After the blood-brimmed field, we were amazed to stride into those empty
silken tents – bright tapestries, wrought silver ornaments, the furnishings of
solid gold. Eyes glazed at all the untold booty: gods be praised! Our king bid
foreign cooks spare no expense to make the meal our foes would eat, prepare
their pastries, spices, wine. Such slowly-braised flesh melting off the bone!
Such colours, scents! Our king laughed as he laid out on the cloth, beside the
feast, our ration of black broth: “Behold! They came to rob us of our fare!” We
also laughed, though fed up with that food, the soldier’s mess, the black broth
We heard the Greeks had won. At once I went and decked myself with every
bracelet, ring, gold necklace that I owned, and rouged my cheeks, and hastily
had my maids arrange my hair. The other concubines slumped in despair; but
I’d been snatched from Kos; my people, Greeks! Dressed in white robes of silk,
we fled the tent, and drove through corpses, far as the eye could see, until I saw
Pausanias, the king. I stepped with golden sandals through the gore, the lady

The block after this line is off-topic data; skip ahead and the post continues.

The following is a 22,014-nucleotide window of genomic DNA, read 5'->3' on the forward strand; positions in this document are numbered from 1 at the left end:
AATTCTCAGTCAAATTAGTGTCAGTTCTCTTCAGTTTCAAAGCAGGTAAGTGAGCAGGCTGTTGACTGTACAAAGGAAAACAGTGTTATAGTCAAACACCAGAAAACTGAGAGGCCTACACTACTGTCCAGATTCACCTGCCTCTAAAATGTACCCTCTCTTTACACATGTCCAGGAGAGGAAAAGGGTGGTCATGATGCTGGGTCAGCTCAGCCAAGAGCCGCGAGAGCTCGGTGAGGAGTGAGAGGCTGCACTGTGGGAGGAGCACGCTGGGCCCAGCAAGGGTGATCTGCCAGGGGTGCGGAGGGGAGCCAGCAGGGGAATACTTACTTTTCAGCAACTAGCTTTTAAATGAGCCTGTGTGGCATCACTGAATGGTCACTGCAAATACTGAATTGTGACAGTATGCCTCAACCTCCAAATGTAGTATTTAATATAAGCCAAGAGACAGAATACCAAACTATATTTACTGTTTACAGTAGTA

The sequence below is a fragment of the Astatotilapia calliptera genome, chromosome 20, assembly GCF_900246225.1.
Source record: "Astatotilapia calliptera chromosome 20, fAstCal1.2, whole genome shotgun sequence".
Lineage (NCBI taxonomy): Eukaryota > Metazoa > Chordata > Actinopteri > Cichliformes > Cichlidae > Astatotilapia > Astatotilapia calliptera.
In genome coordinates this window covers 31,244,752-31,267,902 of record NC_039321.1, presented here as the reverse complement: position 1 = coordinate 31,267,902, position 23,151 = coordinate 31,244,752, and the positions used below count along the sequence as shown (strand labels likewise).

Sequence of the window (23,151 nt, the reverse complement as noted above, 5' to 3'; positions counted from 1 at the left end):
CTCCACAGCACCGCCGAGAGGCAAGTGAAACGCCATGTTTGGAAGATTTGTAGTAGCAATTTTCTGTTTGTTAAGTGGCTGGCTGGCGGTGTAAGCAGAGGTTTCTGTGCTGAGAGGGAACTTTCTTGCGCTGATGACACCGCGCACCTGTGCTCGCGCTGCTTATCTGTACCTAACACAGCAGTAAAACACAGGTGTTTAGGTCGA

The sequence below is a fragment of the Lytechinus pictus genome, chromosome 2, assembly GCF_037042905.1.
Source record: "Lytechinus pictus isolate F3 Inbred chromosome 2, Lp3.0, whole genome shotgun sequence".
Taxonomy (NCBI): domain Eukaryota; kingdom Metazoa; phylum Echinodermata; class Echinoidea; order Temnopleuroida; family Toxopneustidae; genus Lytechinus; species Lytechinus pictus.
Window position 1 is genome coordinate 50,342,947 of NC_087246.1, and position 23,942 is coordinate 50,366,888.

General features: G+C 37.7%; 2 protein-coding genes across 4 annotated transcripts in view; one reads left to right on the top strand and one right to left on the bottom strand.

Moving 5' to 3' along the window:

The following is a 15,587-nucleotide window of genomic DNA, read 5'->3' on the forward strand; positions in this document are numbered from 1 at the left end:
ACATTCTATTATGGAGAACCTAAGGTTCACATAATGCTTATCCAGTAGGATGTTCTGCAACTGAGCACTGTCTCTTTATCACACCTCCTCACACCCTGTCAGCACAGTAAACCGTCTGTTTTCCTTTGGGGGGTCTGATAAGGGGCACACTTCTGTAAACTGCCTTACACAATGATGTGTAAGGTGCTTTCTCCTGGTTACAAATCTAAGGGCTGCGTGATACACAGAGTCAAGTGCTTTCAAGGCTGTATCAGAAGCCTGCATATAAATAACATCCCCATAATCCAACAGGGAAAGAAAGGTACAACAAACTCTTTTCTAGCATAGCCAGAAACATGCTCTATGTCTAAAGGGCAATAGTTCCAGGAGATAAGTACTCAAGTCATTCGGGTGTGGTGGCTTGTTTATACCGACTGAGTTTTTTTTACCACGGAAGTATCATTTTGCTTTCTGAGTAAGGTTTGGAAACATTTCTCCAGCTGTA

that I was, and not the whore, and knelt, a supplicant, Please set me free. The
roar of blood like silence in my ear, until: Lady, arise, be of good cheer.”
Lampon the Aeginite
“Your glory after this victory is sealed,” I told Pausanias to please him,
“Now crown it with revenge for Leonidas beheaded at Thermopylae. Remember the
restitution that Xerxes denied us, and how he said Mardonius would pay it?
Well, here is the cadaver – you just say it – and we’ll impale Mardonius’s head.”
He stood in silence as his face went sombre. “Stranger,” he addressed me, “On
this field the crime was well avenged.” As for that corpse, who knows what
happened to it? There are versions – the truth is not so straight it never warps.
Someone interred it – so I’ve heard it said – and reaped a handsome bounty
from the Persians.